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This Changing Planet seminar is given by Simon Pirani, author of Burning Up: A Global History of Fossil Fuel Consumption and Senior Research Fellow at the Oxford Institute for Energy Studies, organised by students on the Science and Solutions for a Changing Planet DTP.

How social and economic systems shape technologies: some lessons of energy history

The technological systems by and through which most fossil fuels are consumed developed in the way that they did, largely due to social and economic contexts. For example: the invention of the internal combustion engine gave us the car – but it took the rapidly-expanding American capitalism of the early twentieth century to pioneer the first car-based urban transport systems. Society and economics, and some politics, explain the way that these systems evolved. The same is true of urban built environments, electricity networks, industrial agriculture systems and other big fuel users. The implication is that, to move away from the fossil fuel era, not only technological systems, but also social and economic ones, will need to change.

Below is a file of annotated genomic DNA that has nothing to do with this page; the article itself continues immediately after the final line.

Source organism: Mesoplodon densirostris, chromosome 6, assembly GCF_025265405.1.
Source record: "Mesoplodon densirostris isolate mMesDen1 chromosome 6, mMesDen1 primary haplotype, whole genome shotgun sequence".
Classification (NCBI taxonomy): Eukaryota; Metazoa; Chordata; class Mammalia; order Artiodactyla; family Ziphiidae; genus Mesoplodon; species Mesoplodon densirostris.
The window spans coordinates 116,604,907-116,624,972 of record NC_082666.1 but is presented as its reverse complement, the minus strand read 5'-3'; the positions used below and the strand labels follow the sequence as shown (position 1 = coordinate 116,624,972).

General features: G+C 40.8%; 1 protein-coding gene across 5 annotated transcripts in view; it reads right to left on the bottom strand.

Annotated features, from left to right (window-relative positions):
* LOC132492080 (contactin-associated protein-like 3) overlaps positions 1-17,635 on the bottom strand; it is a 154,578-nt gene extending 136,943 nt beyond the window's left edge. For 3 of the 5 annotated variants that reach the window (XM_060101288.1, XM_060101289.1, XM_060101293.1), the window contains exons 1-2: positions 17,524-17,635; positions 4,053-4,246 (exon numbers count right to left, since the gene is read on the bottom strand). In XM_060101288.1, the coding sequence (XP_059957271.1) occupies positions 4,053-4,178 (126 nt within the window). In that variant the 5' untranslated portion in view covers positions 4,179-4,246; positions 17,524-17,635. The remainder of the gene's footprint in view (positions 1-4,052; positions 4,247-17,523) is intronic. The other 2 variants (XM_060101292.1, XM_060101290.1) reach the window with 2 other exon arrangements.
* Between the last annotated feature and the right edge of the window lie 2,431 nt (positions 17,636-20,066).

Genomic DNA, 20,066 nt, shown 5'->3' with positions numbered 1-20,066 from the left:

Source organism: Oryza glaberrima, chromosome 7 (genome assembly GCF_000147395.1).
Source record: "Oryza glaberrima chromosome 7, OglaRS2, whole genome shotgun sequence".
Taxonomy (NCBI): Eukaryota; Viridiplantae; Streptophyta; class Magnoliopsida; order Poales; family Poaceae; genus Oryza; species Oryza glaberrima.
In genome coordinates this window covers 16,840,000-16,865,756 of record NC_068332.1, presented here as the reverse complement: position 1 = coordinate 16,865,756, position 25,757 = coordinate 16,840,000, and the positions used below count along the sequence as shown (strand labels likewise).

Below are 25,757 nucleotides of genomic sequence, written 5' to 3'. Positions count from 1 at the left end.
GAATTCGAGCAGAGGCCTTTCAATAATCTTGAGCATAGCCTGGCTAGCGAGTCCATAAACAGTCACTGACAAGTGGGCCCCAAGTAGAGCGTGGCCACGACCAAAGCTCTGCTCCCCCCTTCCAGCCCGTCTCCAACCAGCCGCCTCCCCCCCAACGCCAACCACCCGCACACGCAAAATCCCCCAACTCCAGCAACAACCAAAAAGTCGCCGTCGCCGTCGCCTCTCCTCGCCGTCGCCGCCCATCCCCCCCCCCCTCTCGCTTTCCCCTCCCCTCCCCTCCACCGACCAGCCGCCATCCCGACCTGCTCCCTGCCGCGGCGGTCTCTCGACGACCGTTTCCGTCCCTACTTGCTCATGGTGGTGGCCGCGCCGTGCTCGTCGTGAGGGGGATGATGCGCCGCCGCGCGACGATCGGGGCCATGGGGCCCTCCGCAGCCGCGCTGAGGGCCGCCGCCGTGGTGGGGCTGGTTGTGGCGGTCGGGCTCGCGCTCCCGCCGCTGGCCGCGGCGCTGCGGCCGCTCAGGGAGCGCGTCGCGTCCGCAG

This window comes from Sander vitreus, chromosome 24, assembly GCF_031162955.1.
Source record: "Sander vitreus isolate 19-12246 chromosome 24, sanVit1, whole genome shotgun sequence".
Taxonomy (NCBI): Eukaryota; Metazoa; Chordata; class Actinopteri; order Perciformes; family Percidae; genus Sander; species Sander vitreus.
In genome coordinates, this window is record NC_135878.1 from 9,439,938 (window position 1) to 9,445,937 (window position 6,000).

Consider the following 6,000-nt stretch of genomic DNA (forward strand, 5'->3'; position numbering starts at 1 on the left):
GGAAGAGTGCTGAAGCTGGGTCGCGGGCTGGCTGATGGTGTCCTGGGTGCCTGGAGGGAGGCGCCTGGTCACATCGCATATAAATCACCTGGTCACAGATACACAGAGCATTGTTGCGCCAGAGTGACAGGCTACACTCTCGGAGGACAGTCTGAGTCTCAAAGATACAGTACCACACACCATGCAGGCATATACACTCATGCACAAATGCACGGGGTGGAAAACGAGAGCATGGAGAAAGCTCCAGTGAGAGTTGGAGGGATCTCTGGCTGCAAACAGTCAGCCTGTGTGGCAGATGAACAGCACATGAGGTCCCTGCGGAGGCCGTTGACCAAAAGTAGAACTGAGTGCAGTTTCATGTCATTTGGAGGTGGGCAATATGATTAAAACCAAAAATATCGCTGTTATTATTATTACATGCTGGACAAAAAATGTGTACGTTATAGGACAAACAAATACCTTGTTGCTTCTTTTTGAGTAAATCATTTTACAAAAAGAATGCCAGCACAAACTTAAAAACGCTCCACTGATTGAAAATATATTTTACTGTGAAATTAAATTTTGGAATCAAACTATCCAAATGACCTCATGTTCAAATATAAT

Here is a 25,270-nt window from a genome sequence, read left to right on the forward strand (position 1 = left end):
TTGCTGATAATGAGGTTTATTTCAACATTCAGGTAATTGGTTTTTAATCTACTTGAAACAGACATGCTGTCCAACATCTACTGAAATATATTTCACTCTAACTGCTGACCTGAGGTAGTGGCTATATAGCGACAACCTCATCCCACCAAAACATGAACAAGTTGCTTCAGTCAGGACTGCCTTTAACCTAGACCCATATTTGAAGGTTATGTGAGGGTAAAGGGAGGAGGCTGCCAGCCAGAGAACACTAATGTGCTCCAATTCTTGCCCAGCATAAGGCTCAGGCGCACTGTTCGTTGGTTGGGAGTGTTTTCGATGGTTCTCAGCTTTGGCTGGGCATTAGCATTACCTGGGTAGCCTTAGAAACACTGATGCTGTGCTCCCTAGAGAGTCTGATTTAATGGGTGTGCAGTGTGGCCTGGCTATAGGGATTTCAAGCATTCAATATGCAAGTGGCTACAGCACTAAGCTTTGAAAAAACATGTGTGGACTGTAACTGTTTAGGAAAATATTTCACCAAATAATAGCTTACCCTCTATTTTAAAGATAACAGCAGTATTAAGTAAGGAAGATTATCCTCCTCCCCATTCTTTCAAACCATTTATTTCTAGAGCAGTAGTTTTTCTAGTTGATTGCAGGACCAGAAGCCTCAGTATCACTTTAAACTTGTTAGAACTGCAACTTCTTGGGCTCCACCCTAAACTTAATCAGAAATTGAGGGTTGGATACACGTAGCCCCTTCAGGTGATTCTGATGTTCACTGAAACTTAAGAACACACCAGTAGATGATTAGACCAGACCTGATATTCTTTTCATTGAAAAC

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Biography

Simon Pirani is author of Burning Up: A Global History of Fossil Fuel Consumption (London: Pluto Press, 2018). He is Senior Research Fellow at the Oxford Institute for Energy Studies, where he has worked since 2007, writing about the natural gas sector in Russia, Ukraine, central Asia and the Caspian. Before that, Simon wrote about Russia and Ukraine as a historian and journalist. His books include The Russian Revolution in Retreat: Soviet workers and the new communist elite 1920-24 (Routledge, 2008) and Change in Putin’s Russia: Power, Money and People (Pluto, 2010).

@SimonPirani1

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